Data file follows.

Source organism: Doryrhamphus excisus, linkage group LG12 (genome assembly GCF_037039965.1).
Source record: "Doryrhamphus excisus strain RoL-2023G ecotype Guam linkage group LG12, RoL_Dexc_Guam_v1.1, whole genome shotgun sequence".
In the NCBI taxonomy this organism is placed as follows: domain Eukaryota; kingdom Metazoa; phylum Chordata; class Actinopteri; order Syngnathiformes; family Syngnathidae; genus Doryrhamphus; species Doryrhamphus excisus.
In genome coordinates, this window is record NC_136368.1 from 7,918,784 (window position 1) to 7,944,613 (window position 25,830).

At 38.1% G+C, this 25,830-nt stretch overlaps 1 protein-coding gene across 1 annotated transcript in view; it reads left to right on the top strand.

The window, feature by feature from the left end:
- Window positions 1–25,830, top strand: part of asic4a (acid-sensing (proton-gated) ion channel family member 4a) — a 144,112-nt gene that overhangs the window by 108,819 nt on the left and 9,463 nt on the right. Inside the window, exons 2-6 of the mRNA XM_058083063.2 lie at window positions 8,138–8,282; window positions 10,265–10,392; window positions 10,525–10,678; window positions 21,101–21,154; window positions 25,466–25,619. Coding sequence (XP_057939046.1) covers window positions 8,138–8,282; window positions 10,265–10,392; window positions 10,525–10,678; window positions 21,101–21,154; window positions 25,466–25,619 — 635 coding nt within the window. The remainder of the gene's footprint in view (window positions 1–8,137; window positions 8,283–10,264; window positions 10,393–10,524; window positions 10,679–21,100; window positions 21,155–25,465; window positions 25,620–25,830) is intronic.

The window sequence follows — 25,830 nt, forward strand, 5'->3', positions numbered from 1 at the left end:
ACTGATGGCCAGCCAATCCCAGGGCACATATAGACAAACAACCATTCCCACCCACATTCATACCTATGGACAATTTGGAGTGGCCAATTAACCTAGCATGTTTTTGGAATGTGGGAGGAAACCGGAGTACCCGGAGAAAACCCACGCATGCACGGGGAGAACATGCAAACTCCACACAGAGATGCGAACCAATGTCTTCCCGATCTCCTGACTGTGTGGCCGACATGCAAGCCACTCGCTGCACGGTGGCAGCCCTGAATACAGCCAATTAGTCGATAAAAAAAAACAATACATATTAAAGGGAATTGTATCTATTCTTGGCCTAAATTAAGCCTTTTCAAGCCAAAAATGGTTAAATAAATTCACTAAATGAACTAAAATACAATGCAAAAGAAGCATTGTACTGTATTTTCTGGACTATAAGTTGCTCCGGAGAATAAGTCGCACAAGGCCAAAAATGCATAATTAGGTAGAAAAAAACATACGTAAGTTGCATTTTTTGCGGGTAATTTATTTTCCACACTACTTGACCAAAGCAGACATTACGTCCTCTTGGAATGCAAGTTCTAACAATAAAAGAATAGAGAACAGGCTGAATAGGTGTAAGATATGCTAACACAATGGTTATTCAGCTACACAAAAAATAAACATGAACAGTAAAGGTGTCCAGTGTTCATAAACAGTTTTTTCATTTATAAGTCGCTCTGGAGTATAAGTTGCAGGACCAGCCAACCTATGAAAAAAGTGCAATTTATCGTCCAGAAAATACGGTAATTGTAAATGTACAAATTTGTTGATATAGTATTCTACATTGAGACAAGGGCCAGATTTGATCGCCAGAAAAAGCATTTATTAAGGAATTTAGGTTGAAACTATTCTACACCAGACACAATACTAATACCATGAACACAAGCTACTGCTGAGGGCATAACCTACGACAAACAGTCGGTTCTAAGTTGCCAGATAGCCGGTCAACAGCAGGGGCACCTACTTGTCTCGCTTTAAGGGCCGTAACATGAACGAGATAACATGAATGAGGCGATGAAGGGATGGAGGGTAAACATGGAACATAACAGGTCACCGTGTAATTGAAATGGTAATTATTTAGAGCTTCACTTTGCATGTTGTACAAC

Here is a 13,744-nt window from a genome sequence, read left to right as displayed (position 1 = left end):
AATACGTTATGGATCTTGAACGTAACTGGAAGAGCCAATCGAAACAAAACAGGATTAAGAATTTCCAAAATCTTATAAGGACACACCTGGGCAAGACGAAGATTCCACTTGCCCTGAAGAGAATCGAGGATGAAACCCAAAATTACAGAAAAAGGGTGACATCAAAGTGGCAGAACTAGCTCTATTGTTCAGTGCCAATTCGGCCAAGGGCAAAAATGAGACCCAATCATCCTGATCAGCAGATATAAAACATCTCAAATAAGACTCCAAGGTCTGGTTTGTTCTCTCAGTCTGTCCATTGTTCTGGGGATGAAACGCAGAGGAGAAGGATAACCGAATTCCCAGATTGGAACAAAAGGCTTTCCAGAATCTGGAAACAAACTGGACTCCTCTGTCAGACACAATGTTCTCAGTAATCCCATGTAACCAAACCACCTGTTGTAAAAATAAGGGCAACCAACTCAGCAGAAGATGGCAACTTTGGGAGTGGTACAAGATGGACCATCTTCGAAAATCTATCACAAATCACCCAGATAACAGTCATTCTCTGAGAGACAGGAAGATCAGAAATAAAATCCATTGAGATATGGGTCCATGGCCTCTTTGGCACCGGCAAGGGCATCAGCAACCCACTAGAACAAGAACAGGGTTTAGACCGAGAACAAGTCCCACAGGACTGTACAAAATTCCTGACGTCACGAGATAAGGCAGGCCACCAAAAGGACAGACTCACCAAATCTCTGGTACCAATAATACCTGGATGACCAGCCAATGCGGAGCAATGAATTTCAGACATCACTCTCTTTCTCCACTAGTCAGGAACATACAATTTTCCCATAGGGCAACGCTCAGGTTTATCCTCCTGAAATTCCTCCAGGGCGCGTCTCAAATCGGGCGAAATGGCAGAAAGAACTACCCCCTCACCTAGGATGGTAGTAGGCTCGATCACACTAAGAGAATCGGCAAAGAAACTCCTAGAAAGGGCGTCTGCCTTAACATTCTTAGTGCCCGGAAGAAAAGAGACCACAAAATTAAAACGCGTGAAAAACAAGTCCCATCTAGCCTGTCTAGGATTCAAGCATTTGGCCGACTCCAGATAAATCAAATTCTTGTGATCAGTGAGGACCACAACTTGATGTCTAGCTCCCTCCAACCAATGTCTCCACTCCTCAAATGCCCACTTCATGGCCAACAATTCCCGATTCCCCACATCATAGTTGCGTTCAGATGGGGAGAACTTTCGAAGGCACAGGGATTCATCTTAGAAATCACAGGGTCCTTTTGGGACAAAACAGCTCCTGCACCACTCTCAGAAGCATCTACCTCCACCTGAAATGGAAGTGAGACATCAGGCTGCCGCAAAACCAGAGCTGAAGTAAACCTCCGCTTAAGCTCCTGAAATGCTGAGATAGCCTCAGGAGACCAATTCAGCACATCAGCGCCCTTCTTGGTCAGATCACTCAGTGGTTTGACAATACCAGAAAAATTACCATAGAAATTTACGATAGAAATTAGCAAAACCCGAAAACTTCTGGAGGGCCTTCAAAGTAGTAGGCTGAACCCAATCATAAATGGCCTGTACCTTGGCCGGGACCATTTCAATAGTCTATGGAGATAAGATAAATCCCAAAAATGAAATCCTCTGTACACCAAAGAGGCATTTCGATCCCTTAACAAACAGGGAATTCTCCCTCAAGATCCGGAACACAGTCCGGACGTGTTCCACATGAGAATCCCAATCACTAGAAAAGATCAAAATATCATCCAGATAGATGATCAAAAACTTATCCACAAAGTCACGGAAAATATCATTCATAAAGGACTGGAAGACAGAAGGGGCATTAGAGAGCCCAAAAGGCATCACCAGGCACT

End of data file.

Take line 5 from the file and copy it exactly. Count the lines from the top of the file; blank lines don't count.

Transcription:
At 38.1% G+C, this 25,830-nt stretch overlaps 1 protein-coding gene across 1 annotated transcript in view; it reads left to right on the top strand.